We Are The Skeptics My Friend

An article by Malcolm Robinson on the Skeptics in the Pub meeting of 20th February 2002.

Someone once said, “I don’t believe in ghosts, but you’ll never get me in a haunted house!!” I quote these words quite often to show people what those skeptical of UFOs and the paranormal usually say to me when we are in discussion about such matters. They seem to be caught between a rock and a hard place and although they don’t believe in such things, it is difficult for me to tempt them to come on a haunting case with me!! This does not apply however to those more hardened skeptics who would gladly come with me on any Investigations. UFO and Paranormal research ‘needs’ skeptics. Skeptics keep us on our toes and make sure our feet remain firmly on the ground. So I decided to jump over the fence and enter into what some would say was ‘enemy territory’ I took in my very first skeptic meeting which was held at the Florence Nightingale pub near Waterloo Station, London on a very cold and wind-swept February night.

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One of the people on the Skeptics in the Pub mailing list, Partha Lal, sent a note to me asking me to publicise a firewalk he was doing for charity.

I checked out the charity, which seemed worthy enough (the charity is Haven House, a children’s hospice. (It’s still not too late to donate some money for Partha’s walk! Send him an email with details of your donation). I duly published the details of the event in a mail. A few days before the event, Partha told me that people could join in for a modest price, and being someone interested in new experiences, I decided to do the firewalk.

I was quite terrified, if truth be told, for several days before the event. Although I’m a pyromaniac and love to watch flames, I’m terrified of being burned (is this normal?) and while I knew, in my head, all about the thermal conductivity of ash and so on, I still found the build-up psychologically challenging.

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Beware The Ambassadors of Science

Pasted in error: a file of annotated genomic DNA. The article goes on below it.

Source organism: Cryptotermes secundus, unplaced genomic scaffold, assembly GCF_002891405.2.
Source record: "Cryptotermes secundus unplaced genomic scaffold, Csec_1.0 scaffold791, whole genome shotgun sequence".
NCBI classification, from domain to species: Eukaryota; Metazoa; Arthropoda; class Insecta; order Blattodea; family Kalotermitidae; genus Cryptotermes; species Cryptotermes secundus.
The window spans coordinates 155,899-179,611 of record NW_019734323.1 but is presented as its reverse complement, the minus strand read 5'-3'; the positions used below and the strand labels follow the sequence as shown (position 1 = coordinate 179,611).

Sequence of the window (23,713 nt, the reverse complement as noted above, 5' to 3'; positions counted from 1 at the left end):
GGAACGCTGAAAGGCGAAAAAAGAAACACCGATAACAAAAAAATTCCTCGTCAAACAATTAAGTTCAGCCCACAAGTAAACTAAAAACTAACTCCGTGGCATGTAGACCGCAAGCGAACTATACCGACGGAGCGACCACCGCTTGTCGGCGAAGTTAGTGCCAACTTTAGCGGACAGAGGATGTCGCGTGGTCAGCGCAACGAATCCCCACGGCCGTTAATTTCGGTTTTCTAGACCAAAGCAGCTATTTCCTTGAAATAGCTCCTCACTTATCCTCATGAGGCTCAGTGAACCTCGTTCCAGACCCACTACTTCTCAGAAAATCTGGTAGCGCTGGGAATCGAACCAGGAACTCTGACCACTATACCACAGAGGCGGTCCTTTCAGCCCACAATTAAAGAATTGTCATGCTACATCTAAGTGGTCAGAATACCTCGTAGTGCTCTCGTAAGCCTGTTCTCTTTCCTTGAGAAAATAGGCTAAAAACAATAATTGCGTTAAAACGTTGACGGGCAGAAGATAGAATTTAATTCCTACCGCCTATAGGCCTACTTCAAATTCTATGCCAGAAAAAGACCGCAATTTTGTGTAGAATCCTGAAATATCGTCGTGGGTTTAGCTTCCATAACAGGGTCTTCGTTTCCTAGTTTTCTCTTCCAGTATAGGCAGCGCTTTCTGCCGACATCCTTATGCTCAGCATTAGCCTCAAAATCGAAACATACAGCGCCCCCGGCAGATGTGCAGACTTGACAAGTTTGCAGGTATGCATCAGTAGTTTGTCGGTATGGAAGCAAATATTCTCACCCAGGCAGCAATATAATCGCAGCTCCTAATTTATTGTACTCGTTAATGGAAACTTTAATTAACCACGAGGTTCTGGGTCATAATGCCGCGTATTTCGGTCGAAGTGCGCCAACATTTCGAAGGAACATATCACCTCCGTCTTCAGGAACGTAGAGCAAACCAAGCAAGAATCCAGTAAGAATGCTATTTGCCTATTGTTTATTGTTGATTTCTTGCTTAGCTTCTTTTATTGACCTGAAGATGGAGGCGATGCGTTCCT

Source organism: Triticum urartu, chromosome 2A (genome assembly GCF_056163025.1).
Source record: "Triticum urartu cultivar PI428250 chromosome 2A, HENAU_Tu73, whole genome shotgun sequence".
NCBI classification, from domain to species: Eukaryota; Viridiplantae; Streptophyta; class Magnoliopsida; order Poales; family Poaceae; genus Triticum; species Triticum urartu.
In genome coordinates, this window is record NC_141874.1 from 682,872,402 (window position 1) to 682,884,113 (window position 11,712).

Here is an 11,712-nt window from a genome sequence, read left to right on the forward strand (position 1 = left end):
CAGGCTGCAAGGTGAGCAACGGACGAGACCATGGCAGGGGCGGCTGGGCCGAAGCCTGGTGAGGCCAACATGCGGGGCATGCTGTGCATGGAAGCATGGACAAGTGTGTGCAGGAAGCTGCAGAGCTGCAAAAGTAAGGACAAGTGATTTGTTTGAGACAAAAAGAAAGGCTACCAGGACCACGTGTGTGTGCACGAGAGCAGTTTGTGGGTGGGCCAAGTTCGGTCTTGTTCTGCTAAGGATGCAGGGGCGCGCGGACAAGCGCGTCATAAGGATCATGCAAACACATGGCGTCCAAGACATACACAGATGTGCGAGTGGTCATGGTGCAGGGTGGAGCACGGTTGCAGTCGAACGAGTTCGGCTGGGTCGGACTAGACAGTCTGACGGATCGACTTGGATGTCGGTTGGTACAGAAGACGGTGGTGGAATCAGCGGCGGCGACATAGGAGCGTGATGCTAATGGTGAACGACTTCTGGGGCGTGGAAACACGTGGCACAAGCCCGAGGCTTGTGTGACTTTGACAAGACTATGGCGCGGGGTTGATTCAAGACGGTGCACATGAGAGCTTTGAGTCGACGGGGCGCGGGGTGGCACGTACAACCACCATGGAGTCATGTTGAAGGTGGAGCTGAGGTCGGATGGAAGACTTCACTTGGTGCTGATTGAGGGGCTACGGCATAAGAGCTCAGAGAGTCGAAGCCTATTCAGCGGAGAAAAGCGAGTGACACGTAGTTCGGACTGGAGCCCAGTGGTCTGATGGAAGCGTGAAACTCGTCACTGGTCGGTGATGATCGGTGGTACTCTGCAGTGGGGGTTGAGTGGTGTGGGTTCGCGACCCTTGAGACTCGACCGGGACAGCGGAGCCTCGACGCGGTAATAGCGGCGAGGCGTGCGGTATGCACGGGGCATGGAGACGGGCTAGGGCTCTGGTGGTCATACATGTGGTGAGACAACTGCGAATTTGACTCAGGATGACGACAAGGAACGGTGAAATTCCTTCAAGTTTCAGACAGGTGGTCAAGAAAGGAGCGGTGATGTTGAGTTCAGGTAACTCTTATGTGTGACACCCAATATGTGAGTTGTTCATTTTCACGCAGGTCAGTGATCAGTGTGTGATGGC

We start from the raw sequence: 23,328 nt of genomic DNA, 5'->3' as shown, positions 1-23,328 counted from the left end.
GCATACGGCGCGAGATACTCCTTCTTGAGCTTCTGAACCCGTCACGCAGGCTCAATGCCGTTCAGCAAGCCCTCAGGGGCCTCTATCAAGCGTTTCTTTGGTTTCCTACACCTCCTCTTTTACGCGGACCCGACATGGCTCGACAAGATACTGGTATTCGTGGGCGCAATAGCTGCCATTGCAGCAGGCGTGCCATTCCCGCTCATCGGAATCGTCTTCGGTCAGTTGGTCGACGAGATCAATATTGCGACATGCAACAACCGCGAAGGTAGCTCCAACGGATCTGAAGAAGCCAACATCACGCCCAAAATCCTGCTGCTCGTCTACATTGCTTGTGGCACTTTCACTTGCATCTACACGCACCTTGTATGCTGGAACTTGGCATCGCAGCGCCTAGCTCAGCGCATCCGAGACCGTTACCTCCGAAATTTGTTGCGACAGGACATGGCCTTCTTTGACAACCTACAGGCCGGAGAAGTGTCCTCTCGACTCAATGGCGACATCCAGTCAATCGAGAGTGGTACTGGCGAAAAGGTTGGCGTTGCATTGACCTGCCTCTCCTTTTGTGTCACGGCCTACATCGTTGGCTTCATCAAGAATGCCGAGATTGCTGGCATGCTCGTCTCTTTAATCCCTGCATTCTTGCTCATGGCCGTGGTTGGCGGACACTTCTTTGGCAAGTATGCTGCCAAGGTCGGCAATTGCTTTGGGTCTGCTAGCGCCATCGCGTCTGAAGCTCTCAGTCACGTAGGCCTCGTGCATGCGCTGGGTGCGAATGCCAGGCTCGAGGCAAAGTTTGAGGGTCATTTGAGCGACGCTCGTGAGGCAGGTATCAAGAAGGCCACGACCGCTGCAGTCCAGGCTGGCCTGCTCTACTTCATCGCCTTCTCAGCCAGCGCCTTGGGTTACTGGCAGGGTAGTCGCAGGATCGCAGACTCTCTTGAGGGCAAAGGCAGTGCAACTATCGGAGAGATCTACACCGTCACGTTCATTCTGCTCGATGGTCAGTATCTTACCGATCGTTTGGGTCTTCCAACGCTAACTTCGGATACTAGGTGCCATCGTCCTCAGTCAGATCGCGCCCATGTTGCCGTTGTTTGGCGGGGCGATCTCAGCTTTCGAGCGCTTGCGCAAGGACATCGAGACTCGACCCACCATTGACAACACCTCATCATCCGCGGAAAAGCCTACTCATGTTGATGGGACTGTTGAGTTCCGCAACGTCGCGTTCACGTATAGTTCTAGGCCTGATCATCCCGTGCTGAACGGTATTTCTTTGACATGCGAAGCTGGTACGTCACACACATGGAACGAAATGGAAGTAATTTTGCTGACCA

Fellow sceptics,

Attending my first ‘Skeptics in the pub’ meeting last week, I was troubled to find Lord Taverne presenting the session about his organisation Sense About Science. While Lord Taverne, befitting his distinguished career, was an entertaining and persuasive speaker, he did not strike me as an appropriate figure to lead a sceptics meeting. It was more discouraging, then, to hear him introduced as an “old friend” of the society and to hear he’d presented before. I was beginning to wonder what I’d gotten myself into.

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Shirley Ghostman and me

From time to time I get contacted by TV shows wanting a skeptic to spar against a psychic. This time a producer from Tiger Aspect wanted me for a show they were doing on psychics for BBC2. John Pocock, the producer went through all the questions that I’ve come to expect about the show – how to do testing, what they should look out for, ways to stop cheating and all that. He asked me if I wanted to appear on the show, and never one to say “no”, I agreed. John said that he would work on the concept over the weekend and send me details on Monday.


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Inside a Camphill Community

Volume 20 Number 4, Winter 2007

Matthew Provonsha reports on his disillusionment with life in a religious commune

LAST YEAR I spent two months inside a Camphill Community along with other volunteers of various ages from around the world, eager to help others and better myself. I was drawn to communal life, but more importantly I was put off by the society in which I grew up. As a teenage atheist and leftist in the United States I was appalled by the vast increase of religious fervor in public life and by our startling move to the Far Right even during my lifetime. Like so many Americans I was laden with a painful sense of hopelessness. I could only watch television, drink or get high to distract myself. Retreat in one form or another seemed to be the only suitable option.